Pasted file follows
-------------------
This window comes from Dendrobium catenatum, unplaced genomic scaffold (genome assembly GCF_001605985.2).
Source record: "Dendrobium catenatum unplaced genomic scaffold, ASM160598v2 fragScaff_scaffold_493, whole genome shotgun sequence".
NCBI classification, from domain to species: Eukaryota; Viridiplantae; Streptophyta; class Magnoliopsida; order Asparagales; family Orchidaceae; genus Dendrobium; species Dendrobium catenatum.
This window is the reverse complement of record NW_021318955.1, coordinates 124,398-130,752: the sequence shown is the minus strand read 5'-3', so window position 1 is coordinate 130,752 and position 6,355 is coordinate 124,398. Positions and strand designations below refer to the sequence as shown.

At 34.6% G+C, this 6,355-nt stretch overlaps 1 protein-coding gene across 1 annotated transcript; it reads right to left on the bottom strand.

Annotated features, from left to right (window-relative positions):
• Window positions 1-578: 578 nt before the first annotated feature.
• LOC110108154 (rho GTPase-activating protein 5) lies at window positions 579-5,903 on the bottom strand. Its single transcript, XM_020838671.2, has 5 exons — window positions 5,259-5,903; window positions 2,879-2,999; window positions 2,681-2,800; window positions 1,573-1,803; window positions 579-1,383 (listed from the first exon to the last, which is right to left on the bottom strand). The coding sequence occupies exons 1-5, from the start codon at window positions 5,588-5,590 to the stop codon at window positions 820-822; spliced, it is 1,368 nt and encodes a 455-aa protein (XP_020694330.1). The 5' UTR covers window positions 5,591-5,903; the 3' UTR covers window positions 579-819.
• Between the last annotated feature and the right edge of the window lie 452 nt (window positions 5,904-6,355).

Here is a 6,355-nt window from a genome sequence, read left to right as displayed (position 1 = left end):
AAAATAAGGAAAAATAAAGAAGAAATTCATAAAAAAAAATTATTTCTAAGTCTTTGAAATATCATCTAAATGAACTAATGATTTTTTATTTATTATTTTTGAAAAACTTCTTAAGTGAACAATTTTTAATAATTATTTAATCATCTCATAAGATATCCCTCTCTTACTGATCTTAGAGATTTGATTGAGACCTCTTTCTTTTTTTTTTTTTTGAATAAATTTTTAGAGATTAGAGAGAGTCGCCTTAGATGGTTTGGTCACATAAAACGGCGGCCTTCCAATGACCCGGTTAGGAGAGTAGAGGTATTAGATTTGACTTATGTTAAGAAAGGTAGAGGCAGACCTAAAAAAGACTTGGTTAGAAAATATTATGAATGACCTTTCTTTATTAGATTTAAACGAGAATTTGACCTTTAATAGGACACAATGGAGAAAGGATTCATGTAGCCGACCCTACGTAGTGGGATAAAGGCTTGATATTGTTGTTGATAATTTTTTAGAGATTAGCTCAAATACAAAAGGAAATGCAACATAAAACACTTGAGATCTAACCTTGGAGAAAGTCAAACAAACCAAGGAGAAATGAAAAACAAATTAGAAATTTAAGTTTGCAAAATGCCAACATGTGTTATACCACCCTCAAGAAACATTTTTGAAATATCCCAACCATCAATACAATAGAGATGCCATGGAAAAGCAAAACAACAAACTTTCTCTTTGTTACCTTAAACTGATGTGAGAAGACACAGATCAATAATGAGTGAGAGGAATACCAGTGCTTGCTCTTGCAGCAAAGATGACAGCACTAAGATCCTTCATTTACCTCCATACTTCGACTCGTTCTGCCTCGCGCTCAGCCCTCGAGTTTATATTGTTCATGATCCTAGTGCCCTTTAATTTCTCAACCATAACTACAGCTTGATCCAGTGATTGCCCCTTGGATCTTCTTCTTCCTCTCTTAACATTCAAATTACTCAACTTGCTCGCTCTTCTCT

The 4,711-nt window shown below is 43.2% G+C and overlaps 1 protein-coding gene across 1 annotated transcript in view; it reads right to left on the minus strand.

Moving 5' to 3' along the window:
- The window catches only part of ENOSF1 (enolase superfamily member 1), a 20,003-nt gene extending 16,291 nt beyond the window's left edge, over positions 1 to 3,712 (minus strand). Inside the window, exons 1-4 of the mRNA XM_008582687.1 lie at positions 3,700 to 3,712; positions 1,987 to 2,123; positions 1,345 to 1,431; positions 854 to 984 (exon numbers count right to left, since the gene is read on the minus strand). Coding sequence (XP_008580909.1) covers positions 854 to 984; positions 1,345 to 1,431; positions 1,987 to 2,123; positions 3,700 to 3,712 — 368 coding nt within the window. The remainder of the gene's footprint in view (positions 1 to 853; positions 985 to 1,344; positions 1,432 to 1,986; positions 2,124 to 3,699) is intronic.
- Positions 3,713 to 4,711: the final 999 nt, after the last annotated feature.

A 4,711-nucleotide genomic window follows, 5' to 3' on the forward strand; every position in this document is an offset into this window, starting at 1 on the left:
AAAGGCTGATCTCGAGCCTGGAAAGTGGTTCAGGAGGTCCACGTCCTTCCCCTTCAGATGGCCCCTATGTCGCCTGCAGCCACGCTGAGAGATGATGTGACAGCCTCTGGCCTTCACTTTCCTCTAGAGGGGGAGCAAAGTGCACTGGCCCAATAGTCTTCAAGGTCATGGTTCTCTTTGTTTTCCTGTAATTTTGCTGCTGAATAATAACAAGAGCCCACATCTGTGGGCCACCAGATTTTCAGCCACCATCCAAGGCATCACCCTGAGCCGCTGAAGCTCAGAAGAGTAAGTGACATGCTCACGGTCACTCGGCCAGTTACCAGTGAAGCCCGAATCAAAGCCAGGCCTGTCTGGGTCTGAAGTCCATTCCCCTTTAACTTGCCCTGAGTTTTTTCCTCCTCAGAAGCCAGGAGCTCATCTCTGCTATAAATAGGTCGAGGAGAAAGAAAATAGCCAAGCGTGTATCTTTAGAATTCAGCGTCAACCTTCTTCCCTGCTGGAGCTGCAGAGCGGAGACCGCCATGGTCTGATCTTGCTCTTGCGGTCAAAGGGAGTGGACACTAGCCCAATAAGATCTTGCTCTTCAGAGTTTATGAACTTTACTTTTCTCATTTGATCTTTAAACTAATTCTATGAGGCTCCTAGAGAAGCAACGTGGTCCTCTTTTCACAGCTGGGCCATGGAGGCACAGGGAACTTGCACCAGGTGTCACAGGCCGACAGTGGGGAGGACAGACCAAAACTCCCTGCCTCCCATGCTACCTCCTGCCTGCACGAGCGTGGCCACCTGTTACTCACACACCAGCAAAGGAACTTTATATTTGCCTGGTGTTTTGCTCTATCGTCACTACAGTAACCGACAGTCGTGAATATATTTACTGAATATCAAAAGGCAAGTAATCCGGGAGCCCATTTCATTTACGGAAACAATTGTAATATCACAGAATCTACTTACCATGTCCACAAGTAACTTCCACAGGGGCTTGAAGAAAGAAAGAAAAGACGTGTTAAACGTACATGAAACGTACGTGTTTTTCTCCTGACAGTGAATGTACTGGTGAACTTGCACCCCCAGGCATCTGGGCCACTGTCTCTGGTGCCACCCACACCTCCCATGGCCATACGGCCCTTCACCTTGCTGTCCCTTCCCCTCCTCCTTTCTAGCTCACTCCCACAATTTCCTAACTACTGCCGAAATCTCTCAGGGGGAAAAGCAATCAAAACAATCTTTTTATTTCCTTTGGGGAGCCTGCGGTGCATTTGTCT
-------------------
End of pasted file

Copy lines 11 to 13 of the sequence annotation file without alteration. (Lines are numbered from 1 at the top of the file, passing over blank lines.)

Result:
AAAATAAGGAAAAATAAAGAAGAAATTCATAAAAAAAAATTATTTCTAAGTCTTTGAAATATCATCTAAATGAACTAATGATTTTTTATTTATTATTTTTGAAAAACTTCTTAAGTGAACAATTTTTAATAATTATTTAATCATCTCATAAGATATCCCTCTCTTACTGATCTTAGAGATTTGATTGAGACCTCTTTCTTTTTTTTTTTTTTGAATAAATTTTTAGAGATTAGAGAGAGTCGCCTTAGATGGTTTGGTCACATAAAACGGCGGCCTTCCAATGACCCGGTTAGGAGAGTAGAGGTATTAGATTTGACTTATGTTAAGAAAGGTAGAGGCAGACCTAAAAAAGACTTGGTTAGAAAATATTATGAATGACCTTTCTTTATTAGATTTAAACGAGAATTTGACCTTTAATAGGACACAATGGAGAAAGGATTCATGTAGCCGACCCTACGTAGTGGGATAAAGGCTTGATATTGTTGTTGATAATTTTTTAGAGATTAGCTCAAATACAAAAGGAAATGCAACATAAAACACTTGAGATCTAACCTTGGAGAAAGTCAAACAAACCAAGGAGAAATGAAAAACAAATTAGAAATTTAAGTTTGCAAAATGCCAACATGTGTTATACCACCCTCAAGAAACATTTTTGAAATATCCCAACCATCAATACAATAGAGATGCCATGGAAAAGCAAAACAACAAACTTTCTCTTTGTTACCTTAAACTGATGTGAGAAGACACAGATCAATAATGAGTGAGAGGAATACCAGTGCTTGCTCTTGCAGCAAAGATGACAGCACTAAGATCCTTCATTTACCTCCATACTTCGACTCGTTCTGCCTCGCGCTCAGCCCTCGAGTTTATATTGTTCATGATCCTAGTGCCCTTTAATTTCTCAACCATAACTACAGCTTGATCCAGTGATTGCCCCTTGGATCTTCTTCTTCCTCTCTTAACATTCAAATTACTCAACTTGCTCGCTCTTCTCT

The 4,711-nt window shown below is 43.2% G+C and overlaps 1 protein-coding gene across 1 annotated transcript in view; it reads right to left on the minus strand.

Moving 5' to 3' along the window: